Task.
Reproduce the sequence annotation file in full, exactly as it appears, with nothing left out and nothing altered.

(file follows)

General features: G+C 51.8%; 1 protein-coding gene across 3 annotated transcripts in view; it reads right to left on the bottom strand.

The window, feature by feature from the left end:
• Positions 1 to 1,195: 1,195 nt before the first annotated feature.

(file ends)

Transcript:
General features: G+C 51.8%; 1 protein-coding gene across 3 annotated transcripts in view; it reads right to left on the bottom strand.

The window, feature by feature from the left end:
• Positions 1 to 1,195: 1,195 nt before the first annotated feature.